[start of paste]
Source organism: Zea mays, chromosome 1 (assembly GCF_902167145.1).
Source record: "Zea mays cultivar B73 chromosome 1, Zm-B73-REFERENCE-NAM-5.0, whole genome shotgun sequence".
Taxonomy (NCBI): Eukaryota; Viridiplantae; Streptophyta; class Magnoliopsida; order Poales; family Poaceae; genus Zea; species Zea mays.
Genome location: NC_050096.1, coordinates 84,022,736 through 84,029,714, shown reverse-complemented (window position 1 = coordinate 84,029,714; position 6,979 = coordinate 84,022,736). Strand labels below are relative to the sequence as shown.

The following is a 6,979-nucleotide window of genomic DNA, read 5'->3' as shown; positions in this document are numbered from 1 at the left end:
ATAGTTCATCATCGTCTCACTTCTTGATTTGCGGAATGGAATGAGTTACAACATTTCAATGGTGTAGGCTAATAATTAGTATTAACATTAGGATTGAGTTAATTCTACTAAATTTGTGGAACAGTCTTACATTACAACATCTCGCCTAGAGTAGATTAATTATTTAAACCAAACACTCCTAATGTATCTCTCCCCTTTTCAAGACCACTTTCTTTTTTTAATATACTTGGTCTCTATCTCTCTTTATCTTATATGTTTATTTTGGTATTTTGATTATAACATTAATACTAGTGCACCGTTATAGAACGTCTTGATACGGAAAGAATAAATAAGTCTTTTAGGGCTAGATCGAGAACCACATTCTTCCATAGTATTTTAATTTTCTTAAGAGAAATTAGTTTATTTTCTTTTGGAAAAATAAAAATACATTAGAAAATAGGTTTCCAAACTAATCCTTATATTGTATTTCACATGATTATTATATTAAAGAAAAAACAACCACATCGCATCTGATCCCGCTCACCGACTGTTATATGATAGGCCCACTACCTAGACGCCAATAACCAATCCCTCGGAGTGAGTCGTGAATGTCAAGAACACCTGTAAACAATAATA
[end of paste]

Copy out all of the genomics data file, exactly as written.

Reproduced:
Source organism: Zea mays, chromosome 1 (assembly GCF_902167145.1).
Source record: "Zea mays cultivar B73 chromosome 1, Zm-B73-REFERENCE-NAM-5.0, whole genome shotgun sequence".
Taxonomy (NCBI): Eukaryota; Viridiplantae; Streptophyta; class Magnoliopsida; order Poales; family Poaceae; genus Zea; species Zea mays.
Genome location: NC_050096.1, coordinates 84,022,736 through 84,029,714, shown reverse-complemented (window position 1 = coordinate 84,029,714; position 6,979 = coordinate 84,022,736). Strand labels below are relative to the sequence as shown.

The following is a 6,979-nucleotide window of genomic DNA, read 5'->3' as shown; positions in this document are numbered from 1 at the left end:
ATAGTTCATCATCGTCTCACTTCTTGATTTGCGGAATGGAATGAGTTACAACATTTCAATGGTGTAGGCTAATAATTAGTATTAACATTAGGATTGAGTTAATTCTACTAAATTTGTGGAACAGTCTTACATTACAACATCTCGCCTAGAGTAGATTAATTATTTAAACCAAACACTCCTAATGTATCTCTCCCCTTTTCAAGACCACTTTCTTTTTTTAATATACTTGGTCTCTATCTCTCTTTATCTTATATGTTTATTTTGGTATTTTGATTATAACATTAATACTAGTGCACCGTTATAGAACGTCTTGATACGGAAAGAATAAATAAGTCTTTTAGGGCTAGATCGAGAACCACATTCTTCCATAGTATTTTAATTTTCTTAAGAGAAATTAGTTTATTTTCTTTTGGAAAAATAAAAATACATTAGAAAATAGGTTTCCAAACTAATCCTTATATTGTATTTCACATGATTATTATATTAAAGAAAAAACAACCACATCGCATCTGATCCCGCTCACCGACTGTTATATGATAGGCCCACTACCTAGACGCCAATAACCAATCCCTCGGAGTGAGTCGTGAATGTCAAGAACACCTGTAAACAATAATA